• Category 28. ONGOING ADVISORY/STAKEHOLDER GROUP.
IV. Recommendations Survey:
The following is provided as a synoptic list of topics covered and recommendations made by the Silver Beach Citizen’s Task Force. This summary has accumulated during the course of seven meetings of the group. Respondents should consider each topic heading in the context of meeting discussions, utilizing the reference materials provided as a resource. Recommendations are grouped by topic and variable responses. Please indicate the choice which best reflects your views by placing a check mark in the left margin adjacent the appropriate line.
[Note 1: The primary concerns, clarifications & suggested changes discussed, are annotated within the table, where applicable.]
[Note 2: Votes cast (either in person, or as a submitted proxy) & recorded during the meeting are tabulated in the √) column. Currently, voting is incomplete, due to a few absences.]
[Note 3: In some instances, more than one choice per group seemed permissible, so tally totals vary somewhat.]
√) CATEGORY & GROUP SURVEY CHOICE (pick one in each group)
(6) A1. Sufficient information exists to verify Lake Whatcom is impacted by development
(2) B1. Sufficient information exists to suggest Lake Whatcom may be impacted by development
(3) C1. Insufficient information exists to conclude the Lake is/may be impacted by development
2. PUBLIC EDUCATION
(0) A1. Public education efforts by the city/county are adequate for Lake Whatcom issues
11) B1. Public education efforts by the city/county should be improved and/or expanded
(6) A2. Public education efforts appear to have a significant influence on Lake protection efforts
(4) B2. Public education efforts appear to be insignificant with regard to Lake protection efforts
(*somewhat confusing language; does this refer to current (actual) or potential influence?)
Public education efforts should be:
11) A3. High priority
(1) B3. Medium priority
(0) C3. Low priority for the city and county
(2) A1. There should be a moratorium on virtually all watershed construction forever
(5) B1. There should be a moratorium until a Total Maximum Daily Load study is completed
(2) C1. There should be a moratorium on single family construction until ordinances are revised
(0) D1. There should be a moratorium on subdivisions only; lots of adequate size could be built
(6) E1. No moratorium is necessary, current protection efforts are underway and evolving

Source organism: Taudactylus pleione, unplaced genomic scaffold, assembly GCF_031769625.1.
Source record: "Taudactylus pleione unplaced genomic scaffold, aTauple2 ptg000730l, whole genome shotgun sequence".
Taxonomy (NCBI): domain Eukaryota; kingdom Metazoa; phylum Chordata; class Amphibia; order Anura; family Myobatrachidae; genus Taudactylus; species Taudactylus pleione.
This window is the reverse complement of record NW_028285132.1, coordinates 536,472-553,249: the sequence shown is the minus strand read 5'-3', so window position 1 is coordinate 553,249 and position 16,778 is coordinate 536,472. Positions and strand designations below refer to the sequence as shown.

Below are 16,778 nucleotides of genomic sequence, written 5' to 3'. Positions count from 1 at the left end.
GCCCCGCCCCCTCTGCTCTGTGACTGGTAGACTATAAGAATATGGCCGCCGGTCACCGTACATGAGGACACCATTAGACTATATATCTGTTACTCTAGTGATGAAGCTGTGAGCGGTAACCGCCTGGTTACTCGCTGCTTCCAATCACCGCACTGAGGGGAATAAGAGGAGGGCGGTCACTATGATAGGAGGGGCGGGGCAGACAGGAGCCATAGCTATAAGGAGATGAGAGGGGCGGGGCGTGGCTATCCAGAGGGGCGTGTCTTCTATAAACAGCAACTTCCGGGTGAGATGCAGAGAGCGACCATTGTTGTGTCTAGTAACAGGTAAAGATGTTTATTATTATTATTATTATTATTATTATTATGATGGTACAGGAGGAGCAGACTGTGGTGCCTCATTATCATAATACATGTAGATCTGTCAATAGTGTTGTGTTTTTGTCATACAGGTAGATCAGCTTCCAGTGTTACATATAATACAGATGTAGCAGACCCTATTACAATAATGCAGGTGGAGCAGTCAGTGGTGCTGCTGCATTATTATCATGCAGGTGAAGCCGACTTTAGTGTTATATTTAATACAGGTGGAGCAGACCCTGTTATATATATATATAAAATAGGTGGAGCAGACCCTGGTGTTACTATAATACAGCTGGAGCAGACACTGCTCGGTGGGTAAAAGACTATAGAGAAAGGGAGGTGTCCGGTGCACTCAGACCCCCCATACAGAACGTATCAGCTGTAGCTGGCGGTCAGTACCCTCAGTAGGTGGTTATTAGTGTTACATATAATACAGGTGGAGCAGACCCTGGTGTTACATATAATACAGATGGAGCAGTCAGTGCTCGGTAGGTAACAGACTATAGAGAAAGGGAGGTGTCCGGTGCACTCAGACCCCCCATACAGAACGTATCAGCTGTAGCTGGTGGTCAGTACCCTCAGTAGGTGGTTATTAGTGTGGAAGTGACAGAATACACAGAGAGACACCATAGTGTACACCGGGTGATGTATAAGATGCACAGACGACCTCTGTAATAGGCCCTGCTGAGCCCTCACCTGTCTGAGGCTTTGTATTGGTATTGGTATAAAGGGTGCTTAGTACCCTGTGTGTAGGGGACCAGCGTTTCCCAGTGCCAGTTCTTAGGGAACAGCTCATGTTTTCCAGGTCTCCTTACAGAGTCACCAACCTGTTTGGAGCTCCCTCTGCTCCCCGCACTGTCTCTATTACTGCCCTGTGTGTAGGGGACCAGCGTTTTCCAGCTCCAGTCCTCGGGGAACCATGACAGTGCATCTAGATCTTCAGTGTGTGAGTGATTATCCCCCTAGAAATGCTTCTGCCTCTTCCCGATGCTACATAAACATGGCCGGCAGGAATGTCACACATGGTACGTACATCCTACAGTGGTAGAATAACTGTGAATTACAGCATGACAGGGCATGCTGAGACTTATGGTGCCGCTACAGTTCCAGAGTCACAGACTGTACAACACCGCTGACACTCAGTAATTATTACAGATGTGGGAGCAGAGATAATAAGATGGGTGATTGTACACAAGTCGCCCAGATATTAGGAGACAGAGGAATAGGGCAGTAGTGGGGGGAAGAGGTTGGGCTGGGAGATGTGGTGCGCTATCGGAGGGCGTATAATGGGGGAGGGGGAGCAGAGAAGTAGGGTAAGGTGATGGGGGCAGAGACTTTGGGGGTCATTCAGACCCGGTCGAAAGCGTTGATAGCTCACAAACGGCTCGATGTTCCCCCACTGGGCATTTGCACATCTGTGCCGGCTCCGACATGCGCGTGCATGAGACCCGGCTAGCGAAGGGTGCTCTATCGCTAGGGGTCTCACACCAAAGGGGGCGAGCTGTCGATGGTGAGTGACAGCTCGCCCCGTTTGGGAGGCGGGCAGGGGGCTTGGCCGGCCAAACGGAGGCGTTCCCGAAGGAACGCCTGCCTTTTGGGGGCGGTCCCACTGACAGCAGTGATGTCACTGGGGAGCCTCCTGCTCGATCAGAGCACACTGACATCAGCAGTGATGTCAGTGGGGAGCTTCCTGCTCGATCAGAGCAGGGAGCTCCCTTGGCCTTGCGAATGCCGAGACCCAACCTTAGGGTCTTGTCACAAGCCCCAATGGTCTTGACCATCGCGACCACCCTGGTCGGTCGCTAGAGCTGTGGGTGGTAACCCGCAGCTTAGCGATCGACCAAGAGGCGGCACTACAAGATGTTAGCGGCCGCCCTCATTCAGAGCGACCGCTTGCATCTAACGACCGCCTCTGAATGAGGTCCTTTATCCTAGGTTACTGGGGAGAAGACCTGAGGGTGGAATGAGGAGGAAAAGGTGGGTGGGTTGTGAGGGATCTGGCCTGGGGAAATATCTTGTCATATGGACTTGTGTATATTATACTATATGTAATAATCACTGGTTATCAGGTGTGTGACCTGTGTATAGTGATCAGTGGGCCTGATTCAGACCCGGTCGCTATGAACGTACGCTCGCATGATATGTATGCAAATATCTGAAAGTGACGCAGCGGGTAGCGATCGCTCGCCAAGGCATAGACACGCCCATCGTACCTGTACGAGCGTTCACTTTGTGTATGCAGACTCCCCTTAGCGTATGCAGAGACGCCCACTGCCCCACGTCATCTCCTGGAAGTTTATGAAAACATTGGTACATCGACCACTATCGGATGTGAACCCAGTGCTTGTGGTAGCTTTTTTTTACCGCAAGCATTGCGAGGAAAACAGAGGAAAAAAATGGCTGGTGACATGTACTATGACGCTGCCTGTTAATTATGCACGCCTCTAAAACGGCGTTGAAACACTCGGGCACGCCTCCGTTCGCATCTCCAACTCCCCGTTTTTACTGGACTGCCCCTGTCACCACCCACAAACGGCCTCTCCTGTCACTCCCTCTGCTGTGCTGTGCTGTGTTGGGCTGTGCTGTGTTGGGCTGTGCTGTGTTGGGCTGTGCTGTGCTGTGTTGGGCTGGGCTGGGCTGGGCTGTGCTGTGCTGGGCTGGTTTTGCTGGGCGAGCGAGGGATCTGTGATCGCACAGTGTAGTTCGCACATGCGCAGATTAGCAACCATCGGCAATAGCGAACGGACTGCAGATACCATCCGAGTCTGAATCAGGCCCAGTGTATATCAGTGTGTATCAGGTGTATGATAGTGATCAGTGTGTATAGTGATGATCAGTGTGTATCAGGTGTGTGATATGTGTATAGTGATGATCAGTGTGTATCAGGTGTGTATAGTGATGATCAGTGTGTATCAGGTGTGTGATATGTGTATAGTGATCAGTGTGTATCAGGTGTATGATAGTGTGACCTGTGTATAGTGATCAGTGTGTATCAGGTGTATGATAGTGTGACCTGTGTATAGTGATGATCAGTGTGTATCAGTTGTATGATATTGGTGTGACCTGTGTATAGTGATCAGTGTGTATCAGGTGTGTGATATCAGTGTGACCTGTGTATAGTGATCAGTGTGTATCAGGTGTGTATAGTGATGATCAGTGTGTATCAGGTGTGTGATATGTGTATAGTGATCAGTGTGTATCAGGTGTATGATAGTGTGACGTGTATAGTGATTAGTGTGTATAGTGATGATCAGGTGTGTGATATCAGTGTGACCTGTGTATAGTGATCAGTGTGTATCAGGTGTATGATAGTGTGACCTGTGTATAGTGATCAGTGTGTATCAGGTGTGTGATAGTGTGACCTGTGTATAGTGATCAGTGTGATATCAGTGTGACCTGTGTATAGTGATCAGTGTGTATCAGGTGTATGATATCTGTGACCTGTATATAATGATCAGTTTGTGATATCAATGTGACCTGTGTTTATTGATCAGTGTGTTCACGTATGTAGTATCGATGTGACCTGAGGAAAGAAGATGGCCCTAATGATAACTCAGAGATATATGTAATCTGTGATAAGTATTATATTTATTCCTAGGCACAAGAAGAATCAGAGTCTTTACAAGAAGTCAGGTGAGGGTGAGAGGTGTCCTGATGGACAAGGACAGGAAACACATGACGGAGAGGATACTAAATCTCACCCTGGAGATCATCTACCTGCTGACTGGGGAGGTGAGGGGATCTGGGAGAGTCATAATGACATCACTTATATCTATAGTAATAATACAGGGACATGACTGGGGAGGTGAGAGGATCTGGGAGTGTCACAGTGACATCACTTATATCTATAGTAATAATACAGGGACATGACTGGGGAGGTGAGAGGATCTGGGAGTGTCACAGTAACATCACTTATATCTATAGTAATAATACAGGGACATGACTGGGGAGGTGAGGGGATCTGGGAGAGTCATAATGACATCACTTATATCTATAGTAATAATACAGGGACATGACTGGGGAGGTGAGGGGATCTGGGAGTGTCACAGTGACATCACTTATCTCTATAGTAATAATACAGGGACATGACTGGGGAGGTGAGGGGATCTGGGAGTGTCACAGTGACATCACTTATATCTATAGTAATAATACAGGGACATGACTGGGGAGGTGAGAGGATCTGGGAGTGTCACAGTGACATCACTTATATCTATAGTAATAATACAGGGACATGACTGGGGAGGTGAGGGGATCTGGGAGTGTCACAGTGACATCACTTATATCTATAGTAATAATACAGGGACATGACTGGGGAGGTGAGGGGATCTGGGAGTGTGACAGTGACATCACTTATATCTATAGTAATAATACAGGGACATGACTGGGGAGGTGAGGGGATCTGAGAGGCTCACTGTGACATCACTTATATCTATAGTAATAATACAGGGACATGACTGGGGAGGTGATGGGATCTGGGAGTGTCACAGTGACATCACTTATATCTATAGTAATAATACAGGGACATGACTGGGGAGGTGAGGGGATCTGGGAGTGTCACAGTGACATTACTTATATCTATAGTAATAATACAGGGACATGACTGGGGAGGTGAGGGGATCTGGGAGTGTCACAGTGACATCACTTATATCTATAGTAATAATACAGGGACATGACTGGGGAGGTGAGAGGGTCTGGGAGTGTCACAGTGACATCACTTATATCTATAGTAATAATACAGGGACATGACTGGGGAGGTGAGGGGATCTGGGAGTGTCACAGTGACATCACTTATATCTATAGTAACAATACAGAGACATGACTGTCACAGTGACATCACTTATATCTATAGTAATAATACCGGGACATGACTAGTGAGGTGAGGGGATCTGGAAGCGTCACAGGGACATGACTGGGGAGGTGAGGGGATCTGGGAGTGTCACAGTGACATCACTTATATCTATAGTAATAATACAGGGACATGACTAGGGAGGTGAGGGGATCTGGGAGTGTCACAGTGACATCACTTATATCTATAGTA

4. COMPREHENSIVE PLAN
(1) A1. The City Comprehensive Plan currently contains sufficient policy guidance for protection
(3) B1. The City/County/District Joint Goals and Policies are adequate guidance for protection
(7) C1. Stronger and/or revised policy guidance is necessary for adequate lake protection
5. NEIGHBORHOOD PLAN (The Silverbeach Neighborhood Plan addresses permitted land uses, i.e. zoning, and density/lot size requirements)
(7) A1. The Silverbeach Neighborhood Plan should be updated to aid lake protection efforts
(0) B1. The Silverbeach Neighborhood Plan is adequate or less important than other efforts
(3) C1. Current land use designations and densities are acceptable
(7) D1. Land use designations and densities should be revised
6. DENSITY/MINIMUM LOT SIZE
(4) A1. The current density designations should be retained, ranging from 6000-20,000 S.F. /lot
(5) B1. All of Silverbeach should be downzoned to the city minimum of 1 lot/20,000sf.
(1) C1. Only areas where there would be a significant reduction in lots should be down-zoned
(1) +D1.? All of Silverbeach should be down-zoned to a minimum of 1 lot/13,333sf
(4) A2. The minimum buildable lot size should conform to minimum density requirements
(4) B2. Lots should be consolidated by appropriate means to achieve min. lot size requirements
(2) C2. Lots that are substandard should not be allowed to consolidate, unless adjacent
(1) D2. All legal lots of record should be buildable, regardless of size or sub area density
7. TRANSFER OF DEVELOPMENT RIGHTS (TDR’S)
(7) A1. Transfer of Development Rights (homes) out of the watershed should be permitted*
(7) B1. Transfer of Development Rights within the watershed should be considered, when it would reduce new street or utility construction and extension impacts*
(* Does not need to be an either/or choice; can have both, none or either one)
8. BUILDING SETBACKS & PARKING REQUIREMENTS
(7) A1. Front yard setbacks should be optionally reduced, to allow less driveway/impervious area
(4) B1. Reduced front yard setbacks should be required; driveways may not exceed this length